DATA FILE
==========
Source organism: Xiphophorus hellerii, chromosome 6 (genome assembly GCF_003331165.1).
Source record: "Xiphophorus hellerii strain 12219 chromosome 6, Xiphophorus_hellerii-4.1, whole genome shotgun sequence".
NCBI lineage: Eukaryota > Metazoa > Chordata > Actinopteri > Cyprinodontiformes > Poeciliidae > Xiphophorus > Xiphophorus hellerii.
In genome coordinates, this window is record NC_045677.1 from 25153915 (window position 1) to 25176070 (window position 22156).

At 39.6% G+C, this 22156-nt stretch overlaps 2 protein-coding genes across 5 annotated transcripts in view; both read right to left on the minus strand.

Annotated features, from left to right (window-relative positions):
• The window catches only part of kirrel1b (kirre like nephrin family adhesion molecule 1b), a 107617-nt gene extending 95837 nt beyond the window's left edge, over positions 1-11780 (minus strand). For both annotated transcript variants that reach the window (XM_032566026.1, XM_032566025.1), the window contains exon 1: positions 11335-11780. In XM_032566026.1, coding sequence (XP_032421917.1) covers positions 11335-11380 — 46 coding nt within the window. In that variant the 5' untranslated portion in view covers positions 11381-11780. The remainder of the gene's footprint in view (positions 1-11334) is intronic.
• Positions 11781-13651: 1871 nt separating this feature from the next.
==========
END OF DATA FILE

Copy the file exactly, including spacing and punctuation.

Source organism: Xiphophorus hellerii, chromosome 6 (genome assembly GCF_003331165.1).
Source record: "Xiphophorus hellerii strain 12219 chromosome 6, Xiphophorus_hellerii-4.1, whole genome shotgun sequence".
NCBI lineage: Eukaryota > Metazoa > Chordata > Actinopteri > Cyprinodontiformes > Poeciliidae > Xiphophorus > Xiphophorus hellerii.
In genome coordinates, this window is record NC_045677.1 from 25153915 (window position 1) to 25176070 (window position 22156).

At 39.6% G+C, this 22156-nt stretch overlaps 2 protein-coding genes across 5 annotated transcripts in view; both read right to left on the minus strand.

Annotated features, from left to right (window-relative positions):
• The window catches only part of kirrel1b (kirre like nephrin family adhesion molecule 1b), a 107617-nt gene extending 95837 nt beyond the window's left edge, over positions 1-11780 (minus strand). For both annotated transcript variants that reach the window (XM_032566026.1, XM_032566025.1), the window contains exon 1: positions 11335-11780. In XM_032566026.1, coding sequence (XP_032421917.1) covers positions 11335-11380 — 46 coding nt within the window. In that variant the 5' untranslated portion in view covers positions 11381-11780. The remainder of the gene's footprint in view (positions 1-11334) is intronic.
• Positions 11781-13651: 1871 nt separating this feature from the next.